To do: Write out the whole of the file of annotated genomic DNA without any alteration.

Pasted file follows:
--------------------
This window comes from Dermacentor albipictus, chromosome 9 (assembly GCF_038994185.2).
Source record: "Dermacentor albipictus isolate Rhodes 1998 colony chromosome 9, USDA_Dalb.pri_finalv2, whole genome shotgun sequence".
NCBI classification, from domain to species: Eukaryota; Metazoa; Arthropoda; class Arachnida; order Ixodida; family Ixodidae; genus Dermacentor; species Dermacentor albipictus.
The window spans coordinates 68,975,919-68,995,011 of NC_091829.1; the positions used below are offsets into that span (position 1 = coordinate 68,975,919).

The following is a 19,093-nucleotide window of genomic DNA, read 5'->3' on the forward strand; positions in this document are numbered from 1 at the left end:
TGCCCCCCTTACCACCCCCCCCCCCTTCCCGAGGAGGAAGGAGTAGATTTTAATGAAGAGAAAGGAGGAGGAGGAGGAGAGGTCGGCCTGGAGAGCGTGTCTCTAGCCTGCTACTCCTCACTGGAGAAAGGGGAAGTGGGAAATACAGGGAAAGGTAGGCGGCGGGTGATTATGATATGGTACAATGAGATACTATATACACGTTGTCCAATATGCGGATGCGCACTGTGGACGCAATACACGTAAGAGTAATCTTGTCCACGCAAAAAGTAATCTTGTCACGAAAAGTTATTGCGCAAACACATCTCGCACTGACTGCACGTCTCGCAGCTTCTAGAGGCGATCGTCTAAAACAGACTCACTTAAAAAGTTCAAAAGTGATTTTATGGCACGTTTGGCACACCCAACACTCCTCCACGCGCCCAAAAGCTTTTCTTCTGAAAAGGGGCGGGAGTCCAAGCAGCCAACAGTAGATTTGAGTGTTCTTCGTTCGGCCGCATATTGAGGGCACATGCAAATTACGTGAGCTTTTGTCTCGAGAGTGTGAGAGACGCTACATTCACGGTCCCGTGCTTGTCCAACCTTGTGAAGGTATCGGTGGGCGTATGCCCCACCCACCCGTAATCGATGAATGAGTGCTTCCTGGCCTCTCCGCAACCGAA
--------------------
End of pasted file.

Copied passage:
This window comes from Dermacentor albipictus, chromosome 9 (assembly GCF_038994185.2).
Source record: "Dermacentor albipictus isolate Rhodes 1998 colony chromosome 9, USDA_Dalb.pri_finalv2, whole genome shotgun sequence".
NCBI classification, from domain to species: Eukaryota; Metazoa; Arthropoda; class Arachnida; order Ixodida; family Ixodidae; genus Dermacentor; species Dermacentor albipictus.
The window spans coordinates 68,975,919-68,995,011 of NC_091829.1; the positions used below are offsets into that span (position 1 = coordinate 68,975,919).

The following is a 19,093-nucleotide window of genomic DNA, read 5'->3' on the forward strand; positions in this document are numbered from 1 at the left end:
TGCCCCCCTTACCACCCCCCCCCCCTTCCCGAGGAGGAAGGAGTAGATTTTAATGAAGAGAAAGGAGGAGGAGGAGGAGAGGTCGGCCTGGAGAGCGTGTCTCTAGCCTGCTACTCCTCACTGGAGAAAGGGGAAGTGGGAAATACAGGGAAAGGTAGGCGGCGGGTGATTATGATATGGTACAATGAGATACTATATACACGTTGTCCAATATGCGGATGCGCACTGTGGACGCAATACACGTAAGAGTAATCTTGTCCACGCAAAAAGTAATCTTGTCACGAAAAGTTATTGCGCAAACACATCTCGCACTGACTGCACGTCTCGCAGCTTCTAGAGGCGATCGTCTAAAACAGACTCACTTAAAAAGTTCAAAAGTGATTTTATGGCACGTTTGGCACACCCAACACTCCTCCACGCGCCCAAAAGCTTTTCTTCTGAAAAGGGGCGGGAGTCCAAGCAGCCAACAGTAGATTTGAGTGTTCTTCGTTCGGCCGCATATTGAGGGCACATGCAAATTACGTGAGCTTTTGTCTCGAGAGTGTGAGAGACGCTACATTCACGGTCCCGTGCTTGTCCAACCTTGTGAAGGTATCGGTGGGCGTATGCCCCACCCACCCGTAATCGATGAATGAGTGCTTCCTGGCCTCTCCGCAACCGAA